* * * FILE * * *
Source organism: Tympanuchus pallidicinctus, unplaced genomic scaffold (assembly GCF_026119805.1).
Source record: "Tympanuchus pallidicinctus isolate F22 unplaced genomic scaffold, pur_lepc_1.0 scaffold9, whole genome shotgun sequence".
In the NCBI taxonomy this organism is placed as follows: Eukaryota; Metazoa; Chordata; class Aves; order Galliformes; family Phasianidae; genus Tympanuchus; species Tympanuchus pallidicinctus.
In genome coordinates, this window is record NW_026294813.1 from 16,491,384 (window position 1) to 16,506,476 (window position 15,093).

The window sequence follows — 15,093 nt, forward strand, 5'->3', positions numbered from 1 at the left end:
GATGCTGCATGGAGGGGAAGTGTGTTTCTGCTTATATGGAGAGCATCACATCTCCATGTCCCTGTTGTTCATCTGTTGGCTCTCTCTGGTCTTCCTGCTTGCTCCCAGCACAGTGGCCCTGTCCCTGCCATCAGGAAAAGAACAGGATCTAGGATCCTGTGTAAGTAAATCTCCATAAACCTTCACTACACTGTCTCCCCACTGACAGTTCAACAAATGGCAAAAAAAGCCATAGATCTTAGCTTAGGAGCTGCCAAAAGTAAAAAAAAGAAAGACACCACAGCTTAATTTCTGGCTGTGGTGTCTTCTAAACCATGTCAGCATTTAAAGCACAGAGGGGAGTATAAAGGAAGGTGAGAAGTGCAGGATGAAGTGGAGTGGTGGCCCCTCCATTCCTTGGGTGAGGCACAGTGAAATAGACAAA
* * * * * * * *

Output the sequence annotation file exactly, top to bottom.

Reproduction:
Source organism: Tympanuchus pallidicinctus, unplaced genomic scaffold (assembly GCF_026119805.1).
Source record: "Tympanuchus pallidicinctus isolate F22 unplaced genomic scaffold, pur_lepc_1.0 scaffold9, whole genome shotgun sequence".
In the NCBI taxonomy this organism is placed as follows: Eukaryota; Metazoa; Chordata; class Aves; order Galliformes; family Phasianidae; genus Tympanuchus; species Tympanuchus pallidicinctus.
In genome coordinates, this window is record NW_026294813.1 from 16,491,384 (window position 1) to 16,506,476 (window position 15,093).

The window sequence follows — 15,093 nt, forward strand, 5'->3', positions numbered from 1 at the left end:
GATGCTGCATGGAGGGGAAGTGTGTTTCTGCTTATATGGAGAGCATCACATCTCCATGTCCCTGTTGTTCATCTGTTGGCTCTCTCTGGTCTTCCTGCTTGCTCCCAGCACAGTGGCCCTGTCCCTGCCATCAGGAAAAGAACAGGATCTAGGATCCTGTGTAAGTAAATCTCCATAAACCTTCACTACACTGTCTCCCCACTGACAGTTCAACAAATGGCAAAAAAAGCCATAGATCTTAGCTTAGGAGCTGCCAAAAGTAAAAAAAAGAAAGACACCACAGCTTAATTTCTGGCTGTGGTGTCTTCTAAACCATGTCAGCATTTAAAGCACAGAGGGGAGTATAAAGGAAGGTGAGAAGTGCAGGATGAAGTGGAGTGGTGGCCCCTCCATTCCTTGGGTGAGGCACAGTGAAATAGACAAA